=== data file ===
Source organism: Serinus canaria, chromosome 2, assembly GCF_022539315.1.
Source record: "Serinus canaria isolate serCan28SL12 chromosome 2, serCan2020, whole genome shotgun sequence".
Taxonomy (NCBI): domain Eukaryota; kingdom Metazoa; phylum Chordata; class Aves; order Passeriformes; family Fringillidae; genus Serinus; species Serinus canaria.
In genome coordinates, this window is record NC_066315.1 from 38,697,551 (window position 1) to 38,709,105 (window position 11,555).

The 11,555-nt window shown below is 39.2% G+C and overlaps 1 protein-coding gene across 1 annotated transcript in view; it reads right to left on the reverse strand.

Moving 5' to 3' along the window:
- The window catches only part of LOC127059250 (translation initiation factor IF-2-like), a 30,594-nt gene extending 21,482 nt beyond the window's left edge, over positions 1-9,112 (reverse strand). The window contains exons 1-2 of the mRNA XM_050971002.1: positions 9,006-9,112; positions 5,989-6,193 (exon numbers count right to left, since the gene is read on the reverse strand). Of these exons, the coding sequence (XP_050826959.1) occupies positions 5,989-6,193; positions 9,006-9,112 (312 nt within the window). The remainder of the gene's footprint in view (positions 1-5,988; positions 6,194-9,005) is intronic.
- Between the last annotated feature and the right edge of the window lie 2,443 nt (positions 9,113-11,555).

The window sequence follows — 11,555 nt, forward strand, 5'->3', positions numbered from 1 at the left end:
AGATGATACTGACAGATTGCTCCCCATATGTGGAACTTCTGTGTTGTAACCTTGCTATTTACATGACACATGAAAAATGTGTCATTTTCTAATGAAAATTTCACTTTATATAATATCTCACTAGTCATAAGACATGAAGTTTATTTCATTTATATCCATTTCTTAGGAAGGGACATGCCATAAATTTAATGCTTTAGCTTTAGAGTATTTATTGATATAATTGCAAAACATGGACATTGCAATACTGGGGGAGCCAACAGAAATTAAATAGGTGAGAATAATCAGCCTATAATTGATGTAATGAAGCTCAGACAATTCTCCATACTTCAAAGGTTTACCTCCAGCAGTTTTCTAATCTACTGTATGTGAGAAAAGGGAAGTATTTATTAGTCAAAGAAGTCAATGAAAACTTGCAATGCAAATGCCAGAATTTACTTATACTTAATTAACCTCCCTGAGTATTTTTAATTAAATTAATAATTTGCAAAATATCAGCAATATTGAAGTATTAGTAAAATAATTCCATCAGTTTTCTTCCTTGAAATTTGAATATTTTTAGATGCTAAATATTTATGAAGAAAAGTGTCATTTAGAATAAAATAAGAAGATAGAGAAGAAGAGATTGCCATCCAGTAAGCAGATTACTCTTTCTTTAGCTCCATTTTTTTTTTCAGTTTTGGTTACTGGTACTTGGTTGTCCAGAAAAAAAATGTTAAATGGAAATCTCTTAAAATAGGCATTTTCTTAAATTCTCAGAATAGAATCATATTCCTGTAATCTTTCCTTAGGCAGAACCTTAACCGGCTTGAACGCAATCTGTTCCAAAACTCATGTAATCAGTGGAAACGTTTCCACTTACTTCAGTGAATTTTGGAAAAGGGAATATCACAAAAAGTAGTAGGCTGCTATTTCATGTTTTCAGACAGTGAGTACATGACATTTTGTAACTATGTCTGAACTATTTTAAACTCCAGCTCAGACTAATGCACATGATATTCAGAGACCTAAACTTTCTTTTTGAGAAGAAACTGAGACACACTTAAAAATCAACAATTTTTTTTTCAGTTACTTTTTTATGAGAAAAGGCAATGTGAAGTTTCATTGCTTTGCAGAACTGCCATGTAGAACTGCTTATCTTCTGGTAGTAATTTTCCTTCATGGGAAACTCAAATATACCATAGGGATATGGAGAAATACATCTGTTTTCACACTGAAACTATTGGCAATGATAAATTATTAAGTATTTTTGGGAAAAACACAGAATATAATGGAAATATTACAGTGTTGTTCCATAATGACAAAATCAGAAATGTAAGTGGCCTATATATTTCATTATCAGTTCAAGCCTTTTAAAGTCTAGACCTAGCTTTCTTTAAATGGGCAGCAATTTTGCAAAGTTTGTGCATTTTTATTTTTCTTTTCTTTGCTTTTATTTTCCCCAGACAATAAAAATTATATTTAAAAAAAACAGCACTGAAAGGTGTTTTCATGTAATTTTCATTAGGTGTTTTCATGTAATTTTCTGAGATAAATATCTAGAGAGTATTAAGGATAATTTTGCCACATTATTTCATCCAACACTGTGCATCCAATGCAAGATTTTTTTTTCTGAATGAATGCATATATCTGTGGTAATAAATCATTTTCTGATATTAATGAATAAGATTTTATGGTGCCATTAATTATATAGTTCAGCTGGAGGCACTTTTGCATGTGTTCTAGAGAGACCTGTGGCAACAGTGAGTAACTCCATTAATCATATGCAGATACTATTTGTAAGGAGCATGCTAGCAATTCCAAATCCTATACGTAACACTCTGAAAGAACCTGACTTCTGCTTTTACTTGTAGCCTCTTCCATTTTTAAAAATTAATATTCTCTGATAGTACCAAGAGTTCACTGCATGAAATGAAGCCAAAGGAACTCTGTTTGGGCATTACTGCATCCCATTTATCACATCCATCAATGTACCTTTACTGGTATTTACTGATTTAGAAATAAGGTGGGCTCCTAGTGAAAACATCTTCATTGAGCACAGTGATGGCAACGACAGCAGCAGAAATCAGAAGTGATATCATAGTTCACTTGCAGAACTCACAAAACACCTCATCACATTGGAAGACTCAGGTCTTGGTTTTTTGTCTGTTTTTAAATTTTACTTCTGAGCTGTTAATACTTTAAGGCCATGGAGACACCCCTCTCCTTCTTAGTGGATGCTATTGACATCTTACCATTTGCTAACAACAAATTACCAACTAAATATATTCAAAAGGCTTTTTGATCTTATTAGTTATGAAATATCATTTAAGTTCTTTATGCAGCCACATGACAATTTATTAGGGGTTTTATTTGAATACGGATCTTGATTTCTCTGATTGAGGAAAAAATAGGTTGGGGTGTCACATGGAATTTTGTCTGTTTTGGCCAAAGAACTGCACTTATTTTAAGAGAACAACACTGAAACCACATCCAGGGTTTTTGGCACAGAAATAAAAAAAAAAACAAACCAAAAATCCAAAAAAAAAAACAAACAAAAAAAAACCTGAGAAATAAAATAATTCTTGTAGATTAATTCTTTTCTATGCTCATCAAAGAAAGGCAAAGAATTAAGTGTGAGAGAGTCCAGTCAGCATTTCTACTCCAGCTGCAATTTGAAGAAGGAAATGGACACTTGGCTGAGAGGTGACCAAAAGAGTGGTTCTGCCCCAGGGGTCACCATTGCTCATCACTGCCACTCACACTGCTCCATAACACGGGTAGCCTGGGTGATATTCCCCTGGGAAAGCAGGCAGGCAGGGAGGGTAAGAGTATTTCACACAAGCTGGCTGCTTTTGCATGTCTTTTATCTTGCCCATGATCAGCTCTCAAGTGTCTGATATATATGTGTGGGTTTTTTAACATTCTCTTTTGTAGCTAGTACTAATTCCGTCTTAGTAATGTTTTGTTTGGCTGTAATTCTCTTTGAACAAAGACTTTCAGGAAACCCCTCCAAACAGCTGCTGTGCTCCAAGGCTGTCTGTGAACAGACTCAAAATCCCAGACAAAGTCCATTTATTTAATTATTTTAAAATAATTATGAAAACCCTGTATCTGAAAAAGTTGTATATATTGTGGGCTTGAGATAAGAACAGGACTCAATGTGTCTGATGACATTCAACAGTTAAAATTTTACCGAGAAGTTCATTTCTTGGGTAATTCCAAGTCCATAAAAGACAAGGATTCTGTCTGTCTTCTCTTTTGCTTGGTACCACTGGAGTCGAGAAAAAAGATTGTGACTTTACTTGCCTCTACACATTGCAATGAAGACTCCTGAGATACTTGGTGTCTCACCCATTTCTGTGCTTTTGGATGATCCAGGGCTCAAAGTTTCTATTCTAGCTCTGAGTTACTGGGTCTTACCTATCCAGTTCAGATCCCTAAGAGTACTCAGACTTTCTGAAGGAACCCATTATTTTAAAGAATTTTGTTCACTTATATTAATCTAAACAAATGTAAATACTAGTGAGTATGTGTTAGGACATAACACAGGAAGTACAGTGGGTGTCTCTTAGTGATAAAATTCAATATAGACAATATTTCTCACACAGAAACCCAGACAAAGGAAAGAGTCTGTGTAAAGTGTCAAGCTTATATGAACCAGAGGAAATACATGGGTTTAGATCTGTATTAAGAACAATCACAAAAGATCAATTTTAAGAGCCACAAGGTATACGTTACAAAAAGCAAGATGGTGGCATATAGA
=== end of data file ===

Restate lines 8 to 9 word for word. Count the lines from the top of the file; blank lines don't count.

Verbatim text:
- Between the last annotated feature and the right edge of the window lie 2,443 nt (positions 9,113-11,555).

The window sequence follows — 11,555 nt, forward strand, 5'->3', positions numbered from 1 at the left end: